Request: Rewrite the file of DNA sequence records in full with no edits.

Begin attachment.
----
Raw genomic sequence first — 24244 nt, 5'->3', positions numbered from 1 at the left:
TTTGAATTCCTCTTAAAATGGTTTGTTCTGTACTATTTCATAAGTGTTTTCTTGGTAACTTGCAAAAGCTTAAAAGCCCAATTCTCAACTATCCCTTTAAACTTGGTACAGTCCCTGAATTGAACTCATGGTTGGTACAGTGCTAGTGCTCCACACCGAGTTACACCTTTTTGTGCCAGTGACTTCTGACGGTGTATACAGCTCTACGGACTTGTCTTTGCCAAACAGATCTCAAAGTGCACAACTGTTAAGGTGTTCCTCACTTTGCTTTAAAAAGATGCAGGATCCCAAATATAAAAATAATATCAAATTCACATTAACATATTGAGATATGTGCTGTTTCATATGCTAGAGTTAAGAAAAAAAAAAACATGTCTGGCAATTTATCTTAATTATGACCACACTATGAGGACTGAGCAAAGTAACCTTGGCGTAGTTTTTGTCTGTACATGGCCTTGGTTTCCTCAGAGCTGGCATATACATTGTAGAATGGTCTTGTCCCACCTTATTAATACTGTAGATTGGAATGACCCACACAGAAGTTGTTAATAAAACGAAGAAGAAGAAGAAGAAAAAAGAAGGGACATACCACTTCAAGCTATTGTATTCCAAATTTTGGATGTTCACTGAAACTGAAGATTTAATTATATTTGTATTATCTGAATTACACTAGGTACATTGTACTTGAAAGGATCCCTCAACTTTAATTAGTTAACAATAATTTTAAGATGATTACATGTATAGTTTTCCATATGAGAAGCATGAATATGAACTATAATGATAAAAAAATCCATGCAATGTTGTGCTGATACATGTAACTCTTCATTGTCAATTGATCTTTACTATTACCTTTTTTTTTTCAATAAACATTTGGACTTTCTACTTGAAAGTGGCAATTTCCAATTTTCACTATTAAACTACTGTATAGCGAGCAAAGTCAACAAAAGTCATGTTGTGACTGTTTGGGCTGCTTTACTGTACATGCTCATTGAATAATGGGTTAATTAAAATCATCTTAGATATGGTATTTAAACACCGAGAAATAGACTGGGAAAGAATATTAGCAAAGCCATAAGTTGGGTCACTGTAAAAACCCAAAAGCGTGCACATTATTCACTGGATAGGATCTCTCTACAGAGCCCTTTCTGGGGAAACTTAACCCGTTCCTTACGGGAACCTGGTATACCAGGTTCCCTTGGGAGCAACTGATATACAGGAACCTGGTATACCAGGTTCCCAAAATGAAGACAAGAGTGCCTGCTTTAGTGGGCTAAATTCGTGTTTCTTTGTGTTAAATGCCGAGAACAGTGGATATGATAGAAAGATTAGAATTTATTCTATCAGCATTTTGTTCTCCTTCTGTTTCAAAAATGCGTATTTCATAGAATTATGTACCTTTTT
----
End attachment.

Raw genomic sequence first — 24244 nt, 5'->3', positions numbered from 1 at the left:
TTTGAATTCCTCTTAAAATGGTTTGTTCTGTACTATTTCATAAGTGTTTTCTTGGTAACTTGCAAAAGCTTAAAAGCCCAATTCTCAACTATCCCTTTAAACTTGGTACAGTCCCTGAATTGAACTCATGGTTGGTACAGTGCTAGTGCTCCACACCGAGTTACACCTTTTTGTGCCAGTGACTTCTGACGGTGTATACAGCTCTACGGACTTGTCTTTGCCAAACAGATCTCAAAGTGCACAACTGTTAAGGTGTTCCTCACTTTGCTTTAAAAAGATGCAGGATCCCAAATATAAAAATAATATCAAATTCACATTAACATATTGAGATATGTGCTGTTTCATATGCTAGAGTTAAGAAAAAAAAAAACATGTCTGGCAATTTATCTTAATTATGACCACACTATGAGGACTGAGCAAAGTAACCTTGGCGTAGTTTTTGTCTGTACATGGCCTTGGTTTCCTCAGAGCTGGCATATACATTGTAGAATGGTCTTGTCCCACCTTATTAATACTGTAGATTGGAATGACCCACACAGAAGTTGTTAATAAAACGAAGAAGAAGAAGAAGAAAAAAGAAGGGACATACCACTTCAAGCTATTGTATTCCAAATTTTGGATGTTCACTGAAACTGAAGATTTAATTATATTTGTATTATCTGAATTACACTAGGTACATTGTACTTGAAAGGATCCCTCAACTTTAATTAGTTAACAATAATTTTAAGATGATTACATGTATAGTTTTCCATATGAGAAGCATGAATATGAACTATAATGATAAAAAAATCCATGCAATGTTGTGCTGATACATGTAACTCTTCATTGTCAATTGATCTTTACTATTACCTTTTTTTTTTCAATAAACATTTGGACTTTCTACTTGAAAGTGGCAATTTCCAATTTTCACTATTAAACTACTGTATAGCGAGCAAAGTCAACAAAAGTCATGTTGTGACTGTTTGGGCTGCTTTACTGTACATGCTCATTGAATAATGGGTTAATTAAAATCATCTTAGATATGGTATTTAAACACCGAGAAATAGACTGGGAAAGAATATTAGCAAAGCCATAAGTTGGGTCACTGTAAAAACCCAAAAGCGTGCACATTATTCACTGGATAGGATCTCTCTACAGAGCCCTTTCTGGGGAAACTTAACCCGTTCCTTACGGGAACCTGGTATACCAGGTTCCCTTGGGAGCAACTGATATACAGGAACCTGGTATACCAGGTTCCCAAAATGAAGACAAGAGTGCCTGCTTTAGTGGGCTAAATTCGTGTTTCTTTGTGTTAAATGCCGAGAACAGTGGATATGATAGAAAGATTAGAATTTATTCTATCAGCATTTTGTTCTCCTTCTGTTTCAAAAATGCGTATTTCATAGAATTATGTACCTTTTT